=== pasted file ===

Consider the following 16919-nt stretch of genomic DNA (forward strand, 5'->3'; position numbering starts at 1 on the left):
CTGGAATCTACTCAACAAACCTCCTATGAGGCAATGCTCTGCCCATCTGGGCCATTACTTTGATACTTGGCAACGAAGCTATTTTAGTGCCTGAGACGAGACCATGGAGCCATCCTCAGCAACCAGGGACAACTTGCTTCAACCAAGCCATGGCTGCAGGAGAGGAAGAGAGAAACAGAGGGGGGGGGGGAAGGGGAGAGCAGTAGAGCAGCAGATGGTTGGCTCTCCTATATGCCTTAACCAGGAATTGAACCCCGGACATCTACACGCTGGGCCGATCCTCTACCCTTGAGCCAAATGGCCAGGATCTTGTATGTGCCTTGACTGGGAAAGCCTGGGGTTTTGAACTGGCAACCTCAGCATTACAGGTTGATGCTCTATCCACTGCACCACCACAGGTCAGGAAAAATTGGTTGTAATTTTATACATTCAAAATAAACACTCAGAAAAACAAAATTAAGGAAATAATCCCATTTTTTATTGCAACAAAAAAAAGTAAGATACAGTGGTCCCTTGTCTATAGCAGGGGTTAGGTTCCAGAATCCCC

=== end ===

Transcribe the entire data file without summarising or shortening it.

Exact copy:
Consider the following 16919-nt stretch of genomic DNA (forward strand, 5'->3'; position numbering starts at 1 on the left):
CTGGAATCTACTCAACAAACCTCCTATGAGGCAATGCTCTGCCCATCTGGGCCATTACTTTGATACTTGGCAACGAAGCTATTTTAGTGCCTGAGACGAGACCATGGAGCCATCCTCAGCAACCAGGGACAACTTGCTTCAACCAAGCCATGGCTGCAGGAGAGGAAGAGAGAAACAGAGGGGGGGGGGGAAGGGGAGAGCAGTAGAGCAGCAGATGGTTGGCTCTCCTATATGCCTTAACCAGGAATTGAACCCCGGACATCTACACGCTGGGCCGATCCTCTACCCTTGAGCCAAATGGCCAGGATCTTGTATGTGCCTTGACTGGGAAAGCCTGGGGTTTTGAACTGGCAACCTCAGCATTACAGGTTGATGCTCTATCCACTGCACCACCACAGGTCAGGAAAAATTGGTTGTAATTTTATACATTCAAAATAAACACTCAGAAAAACAAAATTAAGGAAATAATCCCATTTTTTATTGCAACAAAAAAAAGTAAGATACAGTGGTCCCTTGTCTATAGCAGGGGTTAGGTTCCAGAATCCCC